I could definitely live here.
Perhaps I will one day. I can already imagine what my little beach bungalow might look like. I can even picture myself curled up in an adirondack on the deck facing the ocean, laptop out, writing away hour after hour.
It’s a nice little daydream, isn’t it? Something about that identity draws me, beckons me. Lofty, it’s not. But there’s a certain romantic element I can’t help but be attracted to.
On the other hand, it’s not lost on me that the real life I get to live every day, though quite different, is just as wonderful. The idyllic shoreline scenery is replaced by a mountain landscape I adore. We don’t have an adirondack chair, but I’m pretty enamored with my front porch rocker. There’s no time to write for hours on end, but there’s never a lack of books and papers spread across our kitchen table as I homeschool my three children.
Perhaps this identity is not as distinguished as that of a beachside author. But it’s one I’m thankful for nonetheless.
I stood at the water’s edge this morning, my feet firmly planted as I reveled in the ocean view.
Actually, “firmly planted” is a pretty generous term for all the near stumbling and almost toppling and constant repositioning that occurred.
As you might expect, despite my best efforts to be firmly planted, my feet constantly shifted as the grains of sand ebbed and flowed beneath them.
Sometimes the shifts were subtle. Slight nuances barely noticeable until the water had etched a tunnel beneath me. A tunnel that collapsed under my weight sooner rather than later.
Other times, bigger waves crashed up to my knees and shoved the sand from under my feet in one fell swoop.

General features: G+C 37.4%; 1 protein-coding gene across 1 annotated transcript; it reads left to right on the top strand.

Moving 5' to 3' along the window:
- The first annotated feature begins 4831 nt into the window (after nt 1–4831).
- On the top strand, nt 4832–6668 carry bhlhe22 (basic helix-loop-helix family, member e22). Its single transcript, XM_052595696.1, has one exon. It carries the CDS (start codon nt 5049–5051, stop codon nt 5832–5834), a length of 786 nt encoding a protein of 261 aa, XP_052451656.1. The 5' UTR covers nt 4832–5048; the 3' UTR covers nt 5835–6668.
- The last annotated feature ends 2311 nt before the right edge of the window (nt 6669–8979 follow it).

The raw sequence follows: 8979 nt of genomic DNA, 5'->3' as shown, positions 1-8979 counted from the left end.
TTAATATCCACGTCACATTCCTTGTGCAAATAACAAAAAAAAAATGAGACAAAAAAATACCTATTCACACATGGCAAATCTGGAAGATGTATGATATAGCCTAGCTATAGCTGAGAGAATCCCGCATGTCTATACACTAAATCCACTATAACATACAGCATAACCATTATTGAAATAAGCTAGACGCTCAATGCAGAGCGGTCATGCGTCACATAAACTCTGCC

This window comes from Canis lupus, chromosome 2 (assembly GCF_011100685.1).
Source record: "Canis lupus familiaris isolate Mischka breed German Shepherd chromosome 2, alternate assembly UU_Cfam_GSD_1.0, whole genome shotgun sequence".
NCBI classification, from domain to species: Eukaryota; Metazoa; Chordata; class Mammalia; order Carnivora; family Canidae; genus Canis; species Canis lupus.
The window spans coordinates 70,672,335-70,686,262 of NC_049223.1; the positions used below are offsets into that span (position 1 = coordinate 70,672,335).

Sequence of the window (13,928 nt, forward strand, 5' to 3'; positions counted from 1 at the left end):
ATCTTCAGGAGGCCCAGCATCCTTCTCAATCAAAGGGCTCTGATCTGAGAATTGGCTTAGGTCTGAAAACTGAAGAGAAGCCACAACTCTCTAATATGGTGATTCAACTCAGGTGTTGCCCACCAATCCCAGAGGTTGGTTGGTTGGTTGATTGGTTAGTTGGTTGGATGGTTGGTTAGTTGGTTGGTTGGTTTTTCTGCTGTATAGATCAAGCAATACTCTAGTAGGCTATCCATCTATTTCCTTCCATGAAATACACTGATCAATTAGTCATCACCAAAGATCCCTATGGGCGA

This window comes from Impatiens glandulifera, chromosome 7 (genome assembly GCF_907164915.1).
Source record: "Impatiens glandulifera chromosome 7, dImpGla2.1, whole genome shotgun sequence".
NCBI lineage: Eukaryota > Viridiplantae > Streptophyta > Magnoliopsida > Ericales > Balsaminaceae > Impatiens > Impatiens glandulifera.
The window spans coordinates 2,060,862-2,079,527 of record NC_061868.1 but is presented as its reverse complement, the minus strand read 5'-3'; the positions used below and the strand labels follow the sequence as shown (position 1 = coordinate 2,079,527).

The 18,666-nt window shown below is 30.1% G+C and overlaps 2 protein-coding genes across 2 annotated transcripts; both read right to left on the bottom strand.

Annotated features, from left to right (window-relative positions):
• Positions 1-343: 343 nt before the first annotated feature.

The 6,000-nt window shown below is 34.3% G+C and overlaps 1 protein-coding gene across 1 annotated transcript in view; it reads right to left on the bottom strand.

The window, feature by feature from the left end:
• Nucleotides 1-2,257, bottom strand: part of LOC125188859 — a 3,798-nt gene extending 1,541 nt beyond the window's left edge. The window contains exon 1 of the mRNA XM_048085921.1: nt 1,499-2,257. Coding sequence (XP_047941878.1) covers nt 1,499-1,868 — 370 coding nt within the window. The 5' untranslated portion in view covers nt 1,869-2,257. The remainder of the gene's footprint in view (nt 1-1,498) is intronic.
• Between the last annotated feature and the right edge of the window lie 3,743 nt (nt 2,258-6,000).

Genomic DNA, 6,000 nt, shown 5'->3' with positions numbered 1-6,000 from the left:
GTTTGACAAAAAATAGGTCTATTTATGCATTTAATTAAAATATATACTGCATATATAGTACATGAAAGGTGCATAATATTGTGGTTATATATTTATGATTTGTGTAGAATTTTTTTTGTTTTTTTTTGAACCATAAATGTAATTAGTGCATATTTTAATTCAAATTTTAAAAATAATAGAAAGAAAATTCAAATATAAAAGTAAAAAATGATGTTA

Such is the nature of planting myself upon the sand, no matter how firmly.
As I stood pondering this, I considered children who might build a castle on the sand…how quickly it would disintegrate under the slightest pressure from wind or rain or tides.
And then I imagined the best architects and builders coming together to build a house upon the sand, determined to plant it firmly. To build it solidly. Taking every effort to secure it as no other house had been secured in the history of houses being built by men.
It wouldn’t make a difference, would it?
Because no matter how stable the structure seems, or how firmly it appears to be planted, it makes absolutely no difference if the foundation itself is built on sand.
Constantly shifting. Changing with the ebbs and flows of life and relationships and choices and hard things.
There’s so much sand in the world, isn’t there? Unstable…erratic…volatile material completely unsuitable for the foundation of a life.
No matter how loudly money shouts, or how boldly the world touts.
No matter how fame allures, or how power assures.
And no matter how firmly you and I cling to these things or how solidly we think we’re building upon them…
they’re still nothing more than sand.
I tend to build upon the sand of identity.
I label myself as this, I call myself that.
I view myself this way. But not like that.
Perhaps you can relate.
And it could be that you and I need to consider the enormous pressure we put on ourselves by doing this. Pressure that accompanies an attitude that says I can be all things to all people. Or at least a lot of things to a lot of people.
Perhaps we also need to realize identity can be an idol – something we grip and grasp and glorify at all costs.
Because here’s the thing…
when my eyes are focused on who I am rather than who He is, I’m the one who misses out. Because can “missing out” get any worse than missing Him?
And when my hands are occupied with clutching all of my dearly-held identities,
they aren’t free to reach out to Him.
The truth is, though I could come up with a dozen or more titles for myself, they all equate to shifting sand, completely undependable for the foundation of my life.
I am His.
And whatever He decides to add to or take away from the rest of who I am and what I do and who I love and how I serve…
well, that’s up to Him.
My only Solid Rock and Sure Foundation.
Written by Jennifer Clarke